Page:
The discovery helps date the transatlantic migration to about 34 million years ago, around the time a major drop in sea level would have made the ocean voyage shorter.
Four fossilized monkey teeth discovered deep in the Peruvian Amazon provide new evidence that more than one group of ancient primates journeyed across the Atlantic Ocean from Africa, according to new USC research just published in the journal Science.
The teeth are from a newly discovered species belonging to an extinct family of African primates known as parapithecids. Fossils discovered at the same site in Peru had earlier offered the first proof that South American monkeys evolved from African primates.
The monkeys are believed to have made the more than 900-mile (1,400-kilometer) trip on floating rafts of vegetation that broke off from coastlines, possibly during a storm.
“This is a completely unique discovery,” said Erik Seiffert, the study’s lead author and Professor of Clinical Integrative Anatomical Sciences at Keck School of Medicine of USC. “It shows that in addition to the New World monkeys and a group of rodents known as caviomorphs — there is this third lineage of mammals that somehow made this very improbable transatlantic journey to get from Africa to South America.”
Researchers have named the extinct monkey Ucayalipithecus perdita. The name comes from Ucayali, the area of the Peruvian Amazon where the teeth were found, pithikos, the Greek word for monkey and perdita, the Latin word for lost.
Ucayalipithecus perdita would have been very small, similar in size to a modern-day marmoset.
Dating the migration
Researchers believe the site in Ucayali where the teeth were found is from a geological epoch known as the Oligocene, which extended from about 34 million to 23 million years ago.
Based on the age of the site and the closeness of Ucayalipithecus to its fossil relatives from Egypt, researchers estimate the migration might have occurred around 34 million years ago.
“We’re suggesting that this group might have made it over to South America right around what we call the Eocene-Oligocene Boundary, a time period between two geological epochs, when the Antarctic ice sheet started to build up and the sea level fell,” said Seiffert. “That might have played a role in making it a bit easier for these primates to actually get across the Atlantic Ocean.”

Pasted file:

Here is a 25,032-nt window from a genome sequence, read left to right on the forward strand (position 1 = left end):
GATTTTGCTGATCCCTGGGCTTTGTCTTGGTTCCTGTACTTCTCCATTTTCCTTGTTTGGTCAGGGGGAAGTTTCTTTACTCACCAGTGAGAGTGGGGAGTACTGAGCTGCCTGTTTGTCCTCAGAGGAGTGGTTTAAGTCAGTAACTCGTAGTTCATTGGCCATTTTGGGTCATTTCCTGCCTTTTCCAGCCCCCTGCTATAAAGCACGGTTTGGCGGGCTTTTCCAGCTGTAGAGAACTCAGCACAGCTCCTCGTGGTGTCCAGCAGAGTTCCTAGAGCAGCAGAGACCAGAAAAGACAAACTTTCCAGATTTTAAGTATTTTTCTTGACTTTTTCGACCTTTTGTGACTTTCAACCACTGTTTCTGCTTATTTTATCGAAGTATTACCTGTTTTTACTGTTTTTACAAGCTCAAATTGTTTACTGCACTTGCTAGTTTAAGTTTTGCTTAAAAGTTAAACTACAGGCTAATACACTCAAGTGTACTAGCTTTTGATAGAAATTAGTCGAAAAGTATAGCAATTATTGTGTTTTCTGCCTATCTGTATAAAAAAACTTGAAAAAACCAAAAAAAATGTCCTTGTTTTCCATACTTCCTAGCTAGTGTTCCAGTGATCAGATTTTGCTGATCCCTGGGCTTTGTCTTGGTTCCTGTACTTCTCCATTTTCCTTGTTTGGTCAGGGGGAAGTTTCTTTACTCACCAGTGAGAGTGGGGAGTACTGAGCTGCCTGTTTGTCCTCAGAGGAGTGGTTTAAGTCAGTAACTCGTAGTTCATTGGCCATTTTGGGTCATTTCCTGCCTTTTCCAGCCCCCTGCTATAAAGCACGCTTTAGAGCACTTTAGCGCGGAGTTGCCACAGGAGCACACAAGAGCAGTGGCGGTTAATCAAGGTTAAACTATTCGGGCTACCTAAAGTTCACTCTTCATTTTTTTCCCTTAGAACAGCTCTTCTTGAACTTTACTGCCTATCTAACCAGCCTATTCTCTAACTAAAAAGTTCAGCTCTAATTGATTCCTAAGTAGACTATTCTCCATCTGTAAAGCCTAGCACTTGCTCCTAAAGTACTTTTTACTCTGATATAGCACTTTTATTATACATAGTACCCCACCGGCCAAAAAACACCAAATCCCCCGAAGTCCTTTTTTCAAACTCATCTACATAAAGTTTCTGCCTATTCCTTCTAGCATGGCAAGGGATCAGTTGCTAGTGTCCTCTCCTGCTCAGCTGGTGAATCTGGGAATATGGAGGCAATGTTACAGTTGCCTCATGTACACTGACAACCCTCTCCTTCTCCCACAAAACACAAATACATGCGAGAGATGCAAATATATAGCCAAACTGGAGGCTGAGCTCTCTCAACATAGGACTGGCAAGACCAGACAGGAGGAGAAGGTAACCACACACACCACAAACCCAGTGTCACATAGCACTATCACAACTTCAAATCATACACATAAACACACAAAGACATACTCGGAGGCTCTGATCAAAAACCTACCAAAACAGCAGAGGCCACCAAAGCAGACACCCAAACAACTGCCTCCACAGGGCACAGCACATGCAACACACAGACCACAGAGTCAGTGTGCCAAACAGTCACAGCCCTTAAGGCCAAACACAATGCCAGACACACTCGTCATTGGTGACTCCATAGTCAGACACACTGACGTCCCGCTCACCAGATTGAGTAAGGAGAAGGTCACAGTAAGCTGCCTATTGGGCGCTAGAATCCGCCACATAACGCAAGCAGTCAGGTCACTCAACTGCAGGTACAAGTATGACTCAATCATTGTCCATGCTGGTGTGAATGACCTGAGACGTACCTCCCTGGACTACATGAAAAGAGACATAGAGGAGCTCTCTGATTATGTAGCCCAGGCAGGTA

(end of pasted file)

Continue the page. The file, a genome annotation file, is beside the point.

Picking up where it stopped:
An improbable discovery
Two of the Ucayalipithecus perdita teeth were identified by Argentinean co-authors of the study in 2015 showing that New World monkeys had African forebears. When Seiffert was asked to help describe these specimens in 2016, he noticed the similarity of the two broken upper molars to an extinct 32 million-year-old parapithecid monkey species from Egypt he had studied previously.
An expedition to the Peruvian fossil site in 2016 led to the discovery of two more teeth belonging to this new species. The resemblance of these additional lower teeth to those of the Egyptian monkey teeth confirmed to Seiffert that Ucayalipithecus was descended from African ancestors.
“The thing that strikes me about this study more than any other I’ve been involved in is just how improbable all of it is,” said Seiffert. “The fact that it’s this remote site in the middle of nowhere, that the chances of finding these pieces is extremely small, to the fact that we’re revealing this very improbable journey that was made by these early monkeys, it’s all quite remarkable.”
Reference: “A parapithecid stem anthropoid of African origin in the Paleogene of South America” by Erik R. Seiffert, Marcelo F. Tejedor, John G. Fleagle, Nelson M. Novo, Fanny M. Cornejo, Mariano Bond, Dorien de Vries and Kenneth E. Campbell Jr., 10 April 2020, Science.
In addition to Seiffert, the study’s other authors are Marcelo Tejedor and Nelson Novo from the Instituto Patagónico de Geología y Paleontología (CCT CONICET – CENPAT); John G. Fleagle from the Department of Anatomical Sciences, Renaissance School of Medicine, Stony Brook University; Fanny Cornejo and Dorien de Vries from the Interdepartmental Doctoral Program in Anthropological Sciences, Stony Brook University; Mariano Bond from CONICET, División Paleontología Vertebrados, Museo de Ciencias Naturales de La Plata and Kenneth E. Campbell Jr. from the Department of Vertebrate Zoology, Natural History Museum of Los Angeles County.
The study was supported by J. Wigmore, W. Rhodes, and R. Seaver, who helped to fund the 1998 expedition that led to the recovery of the Ucayalipithecus partial upper molars; the Leakey Foundation, Gordon Getty, and A. Stenger who supported the fieldwork in 2016; and the Keck School of Medicine of USC and the U.S. National Science Foundation (BCS-1231288) which supported micro-CT scanning.